“We are in no hurry, grandma. No hurry at all.”

No hurry at all.

If I could do it again, I would stand alongside her rather than two aisles away, and I would watch her 86-year-old hands touch each book, opening and closing covers. I would watch the way her fingers moved over the letters and I would hold her purse. I would ask what she was looking for.

“Does Mac like books about World War II?”

“I don’t think so. He’s more into those weird adult fantasy books.” I answered honestly. It made her laugh.

“But maybe,” I added. I didn’t want her to feel bad.

As we drove to my house, I offered to drive her to my mom’s around the corner, where she was staying, but when we pulled into my driveway, Georgia and Arlo came running out yelling “Grandma!” and she said, “I think I’ll stay.”

I think I’ll stay.

So she sat at my kitchen table with a glass of water, which I looked for the day after she died but could not find, with Arlo on her lap, and the two of them talked. When they didn’t talk, he sat with her, looking out from her lap, watching me make dinner. Ava and Rocket argued about whose turn it was to feed the dog. George was tired, and possibly yelled. Mac and I got annoyed at the kids.

If I could do it again, I would do it exactly like that, with her simply there, with us, a part of the raucous family.

last week

last week

When my mom came to get her, I am sure I said goodbye. I am sure I said goodbye and hugged her even though I do not quite remember, because that is what we always do, and I’m sure I said, “Have fun in Utah,” because the next morning she was going to visit another grandchild, and then she was going to come back to us.

 

She was going to come back to us.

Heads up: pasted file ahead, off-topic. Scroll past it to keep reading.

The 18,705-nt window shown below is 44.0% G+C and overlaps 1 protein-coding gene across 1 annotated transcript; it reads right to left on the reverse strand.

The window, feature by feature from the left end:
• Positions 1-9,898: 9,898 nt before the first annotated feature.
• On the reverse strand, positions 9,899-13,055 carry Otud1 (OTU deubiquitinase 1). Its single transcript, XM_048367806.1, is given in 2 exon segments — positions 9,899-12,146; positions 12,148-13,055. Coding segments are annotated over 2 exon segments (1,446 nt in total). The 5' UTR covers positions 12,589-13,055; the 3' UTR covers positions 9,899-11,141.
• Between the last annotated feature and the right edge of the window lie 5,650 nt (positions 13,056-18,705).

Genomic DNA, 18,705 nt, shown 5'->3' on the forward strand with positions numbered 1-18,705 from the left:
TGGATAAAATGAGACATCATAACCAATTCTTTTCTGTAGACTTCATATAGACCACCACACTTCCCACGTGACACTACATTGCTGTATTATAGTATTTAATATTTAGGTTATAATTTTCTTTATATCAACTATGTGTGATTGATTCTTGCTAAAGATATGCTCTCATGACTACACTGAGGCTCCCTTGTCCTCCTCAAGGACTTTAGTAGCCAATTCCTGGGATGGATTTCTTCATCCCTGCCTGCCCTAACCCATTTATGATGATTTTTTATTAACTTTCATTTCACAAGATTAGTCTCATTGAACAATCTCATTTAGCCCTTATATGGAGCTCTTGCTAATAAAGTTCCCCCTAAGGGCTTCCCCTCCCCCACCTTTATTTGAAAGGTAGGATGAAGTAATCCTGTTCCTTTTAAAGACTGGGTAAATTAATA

That was her plan now that grandpa has passed: She was going to visit each grandchild and spend time with each of her 45 great-grandchildren and “really get to know them.” She told us all about it as she sat at my table, with Arlo on her lap. Mac leaned over and said, “Arlo REALLY loves her.”

I smiled. It was true. I thought of all the things we would do together. I thought I would take her to the B Street Theater, to the Nutcracker, to movies and the Mondavi Center and to San Francisco. Now that grandpa was gone, we could fill her time with a million things. My grandfather had been gone 5 weeks.

Three days after I am sure I said goodbye, at 7:30pm on Wednesday, November 9, my cousin came downstairs with a knife and stabbed her, and she died in the arms of her daughter.

 

Did you know grief moves through you like a freight train? Did you know it tears through you like a thousand shards of glass on rails and forces your chest to release a sound you never knew you could make? Did you know air moving in feels like fire? Air moving out feels like drowning.

I did not know this.

I did not know my body could make that sound. I did not know my knees would buckle and I did not know my mother would crumble against a wall, her legs too weak to support the truth.

I did not know pain like this existed. Too much for the body to contain. It rumbles and shakes in your blood, racing and slamming the walls of your body, your skin and bones, to get out and run, but it cannot, and only releases in broken wails and sad, wild rage.

I hear her now. My mother’s screaming. I will not forget the sound.

That night, I slept with her, as I did when I was a little girl, and when I looked over, she had tucked the blankets up over her face and under her chin and I thought I would give anything to remove even one sliver of her pain and make it mine.

I could not. She lost her mother. Killed. My nightmare as a child, my mama is living.

I touched her hair and tucked it behind her ears and prayed to god for morning.

 

I suppose I should say something helpful about mental illness, and how we need to support sick people better, and educate their families, and not be ashamed or minimize it or turn away, and I suppose some day I will say those things, but today, two days before we bury my grandmother, I sit with my mom at the ocean, because it’s where we’ve always gone when things are hard, to watch the wild beautiful rage of the water as it sings its roar against the rocks of my heart, and we wait to be filled again.

 

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148 Comments | Posted in despair | November 16, 2016